A House Tour With Two-Wheeled Appeal

By Whitney Malkin
Associated Press
Saturday, September 13, 2008

PORTLAND, Ore. -- With gas prices high, bicycles flying out of stores and a buyer's market for houses, a handful of real estate agents around the country are touting the two-wheeled appeal of their listings.

Some even show houses exclusively by bike, wheeling through the neighborhood with potential buyers to show off bike lanes and bike-focused businesses and repair shops.

Clad in a purple helmet with plastic flowers dangling from her handlebars, Portland's Kirsten Kaufman is part of a new generation eager to replace the stereotype of agents hauling clients around in fancy sedans or SUVs.

The mother of three started hosting bike tours earlier this summer, doling out energy bars and apricots to clients whose passion for pedaling weighs heavily in their choice of homes. Some are hard-core cyclists. Others are moving into the city to avoid increasingly expensive and onerous commutes.

"It's becoming more common to see families committing to driving less," Kaufman said. "I think it's a part of the market that will continue to grow as gas gets more expensive."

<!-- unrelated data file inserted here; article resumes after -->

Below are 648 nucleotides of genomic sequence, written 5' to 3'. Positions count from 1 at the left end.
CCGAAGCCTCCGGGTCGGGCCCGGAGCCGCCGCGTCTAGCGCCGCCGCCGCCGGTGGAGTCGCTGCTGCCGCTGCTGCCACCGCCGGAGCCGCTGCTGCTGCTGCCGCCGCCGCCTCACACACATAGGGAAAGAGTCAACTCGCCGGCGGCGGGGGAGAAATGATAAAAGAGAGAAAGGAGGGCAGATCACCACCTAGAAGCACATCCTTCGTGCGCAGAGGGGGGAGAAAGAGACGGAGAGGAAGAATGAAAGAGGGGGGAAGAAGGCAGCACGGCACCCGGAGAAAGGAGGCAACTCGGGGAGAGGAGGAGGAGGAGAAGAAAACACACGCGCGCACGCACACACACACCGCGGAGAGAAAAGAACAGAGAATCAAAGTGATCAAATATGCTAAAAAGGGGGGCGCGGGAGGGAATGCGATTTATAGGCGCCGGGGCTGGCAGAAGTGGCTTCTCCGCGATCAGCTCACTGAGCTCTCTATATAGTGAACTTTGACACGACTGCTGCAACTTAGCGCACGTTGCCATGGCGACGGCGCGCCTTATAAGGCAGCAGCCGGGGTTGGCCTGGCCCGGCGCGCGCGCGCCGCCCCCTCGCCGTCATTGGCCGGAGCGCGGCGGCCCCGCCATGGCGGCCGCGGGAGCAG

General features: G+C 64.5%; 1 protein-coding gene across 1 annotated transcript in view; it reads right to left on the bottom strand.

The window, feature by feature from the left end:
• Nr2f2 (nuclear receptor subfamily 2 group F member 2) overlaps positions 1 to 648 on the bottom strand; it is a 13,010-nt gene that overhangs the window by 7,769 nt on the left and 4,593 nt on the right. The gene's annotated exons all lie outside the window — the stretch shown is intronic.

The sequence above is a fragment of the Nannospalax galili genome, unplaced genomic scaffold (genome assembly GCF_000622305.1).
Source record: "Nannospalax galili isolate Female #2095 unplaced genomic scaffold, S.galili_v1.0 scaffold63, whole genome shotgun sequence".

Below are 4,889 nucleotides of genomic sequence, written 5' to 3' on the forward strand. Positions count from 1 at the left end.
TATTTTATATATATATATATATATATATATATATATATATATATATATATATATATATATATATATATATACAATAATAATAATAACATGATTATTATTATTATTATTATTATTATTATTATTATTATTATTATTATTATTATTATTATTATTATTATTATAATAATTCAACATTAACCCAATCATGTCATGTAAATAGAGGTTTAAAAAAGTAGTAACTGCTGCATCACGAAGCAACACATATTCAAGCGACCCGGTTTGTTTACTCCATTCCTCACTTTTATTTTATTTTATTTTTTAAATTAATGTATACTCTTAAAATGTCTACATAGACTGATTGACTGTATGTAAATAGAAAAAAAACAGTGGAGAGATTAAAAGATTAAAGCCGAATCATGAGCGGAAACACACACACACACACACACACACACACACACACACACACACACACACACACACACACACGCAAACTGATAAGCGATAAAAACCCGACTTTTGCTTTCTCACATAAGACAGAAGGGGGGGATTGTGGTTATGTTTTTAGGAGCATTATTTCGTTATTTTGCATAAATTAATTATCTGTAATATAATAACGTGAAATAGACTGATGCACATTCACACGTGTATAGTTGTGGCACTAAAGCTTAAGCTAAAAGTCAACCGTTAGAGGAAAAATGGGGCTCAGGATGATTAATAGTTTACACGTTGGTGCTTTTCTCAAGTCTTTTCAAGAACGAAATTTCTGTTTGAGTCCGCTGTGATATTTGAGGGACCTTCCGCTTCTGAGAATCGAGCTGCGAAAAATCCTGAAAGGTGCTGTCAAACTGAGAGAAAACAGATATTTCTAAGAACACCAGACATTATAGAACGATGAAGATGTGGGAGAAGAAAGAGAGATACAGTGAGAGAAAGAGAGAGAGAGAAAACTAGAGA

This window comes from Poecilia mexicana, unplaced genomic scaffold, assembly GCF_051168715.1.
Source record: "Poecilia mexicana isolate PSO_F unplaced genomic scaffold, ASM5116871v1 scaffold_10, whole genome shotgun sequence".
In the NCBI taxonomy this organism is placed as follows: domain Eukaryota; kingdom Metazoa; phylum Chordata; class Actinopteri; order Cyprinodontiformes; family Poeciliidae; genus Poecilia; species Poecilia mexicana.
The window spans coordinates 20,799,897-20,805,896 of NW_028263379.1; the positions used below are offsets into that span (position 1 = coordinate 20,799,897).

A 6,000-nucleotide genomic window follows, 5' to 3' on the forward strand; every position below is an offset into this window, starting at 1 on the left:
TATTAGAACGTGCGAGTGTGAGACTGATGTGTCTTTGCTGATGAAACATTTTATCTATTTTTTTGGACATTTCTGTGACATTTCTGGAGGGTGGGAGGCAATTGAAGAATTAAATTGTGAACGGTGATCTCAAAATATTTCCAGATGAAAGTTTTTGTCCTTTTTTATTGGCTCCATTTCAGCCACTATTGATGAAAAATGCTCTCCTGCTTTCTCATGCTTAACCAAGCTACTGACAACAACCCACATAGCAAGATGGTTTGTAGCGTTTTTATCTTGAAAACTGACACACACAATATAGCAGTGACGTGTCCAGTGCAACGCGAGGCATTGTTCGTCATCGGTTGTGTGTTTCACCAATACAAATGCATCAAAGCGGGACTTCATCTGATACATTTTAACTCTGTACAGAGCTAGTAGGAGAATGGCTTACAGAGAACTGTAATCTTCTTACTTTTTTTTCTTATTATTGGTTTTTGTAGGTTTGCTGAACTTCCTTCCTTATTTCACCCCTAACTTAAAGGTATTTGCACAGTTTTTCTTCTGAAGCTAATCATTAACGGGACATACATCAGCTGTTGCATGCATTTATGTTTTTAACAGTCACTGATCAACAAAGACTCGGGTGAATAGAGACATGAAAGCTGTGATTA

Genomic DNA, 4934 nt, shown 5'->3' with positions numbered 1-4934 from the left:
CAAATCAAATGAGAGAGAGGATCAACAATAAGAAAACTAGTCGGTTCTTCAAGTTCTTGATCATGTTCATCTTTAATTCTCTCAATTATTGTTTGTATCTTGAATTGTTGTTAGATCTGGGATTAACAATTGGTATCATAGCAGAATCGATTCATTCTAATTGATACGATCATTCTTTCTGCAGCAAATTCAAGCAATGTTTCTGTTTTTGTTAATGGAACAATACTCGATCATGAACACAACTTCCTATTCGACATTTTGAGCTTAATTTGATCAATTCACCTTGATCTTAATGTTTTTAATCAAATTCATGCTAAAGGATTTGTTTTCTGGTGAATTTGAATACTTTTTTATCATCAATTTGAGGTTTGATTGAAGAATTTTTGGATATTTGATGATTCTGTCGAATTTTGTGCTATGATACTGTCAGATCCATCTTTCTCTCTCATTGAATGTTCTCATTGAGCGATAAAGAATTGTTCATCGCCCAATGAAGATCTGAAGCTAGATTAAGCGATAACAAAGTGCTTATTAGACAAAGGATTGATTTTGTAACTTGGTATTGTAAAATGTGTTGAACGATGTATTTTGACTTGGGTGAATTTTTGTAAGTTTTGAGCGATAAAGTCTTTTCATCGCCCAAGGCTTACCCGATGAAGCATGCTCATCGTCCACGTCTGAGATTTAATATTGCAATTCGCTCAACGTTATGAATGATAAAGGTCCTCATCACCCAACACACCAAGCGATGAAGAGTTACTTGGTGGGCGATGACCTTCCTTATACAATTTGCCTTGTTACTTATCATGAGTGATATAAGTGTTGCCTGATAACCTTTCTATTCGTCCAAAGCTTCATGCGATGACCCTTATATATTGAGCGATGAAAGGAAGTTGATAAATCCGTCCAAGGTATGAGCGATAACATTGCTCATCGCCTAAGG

Over the summer, sales of homes dipped by more than 15 percent from last year, according to the National Association of Realtors, leaving Kaufman and other agents looking for ways to spark business.

Bike agents say pedaling with clients is providing that boost. Behind a niche market that represents only a sliver of national sales is a bigger trend -- a fundamental shift in the way people think about buying homes.

Real estate agents and industry surveys indicate that home buyers are placing more importance on cutting their gas bills and commute times and that homes near urban centers and subway, train and bus stops are selling faster than those in the distant suburbs.

In June, a Coldwell Banker survey showed that more than 95 percent of agents say rising gas prices are a concern to their clients. More than three-quarters of clients say higher fuel costs are increasing their desire for city living.

"Living out in the suburbs just isn't a big deal anymore," says Matt Kolb, a bike agent who owns Pedal to Properties, a Boulder, Colo., firm. "People want to live, work and go to school within a six-blocks radius -- that's changing the way they look at property."

Pedal to Properties has five agents, a fleet of 48 cruiser bikes and big plans for nationwide expansion. Next year, the company will stretch into Oregon and Texas.

"For people who want to drive less, it just makes sense that they'd be looking for different things in a neighborhood," said Emily Gardener, a Portland woman who has been looking for a new house with Kaufman on the same bike she uses to pedal to the office each day.

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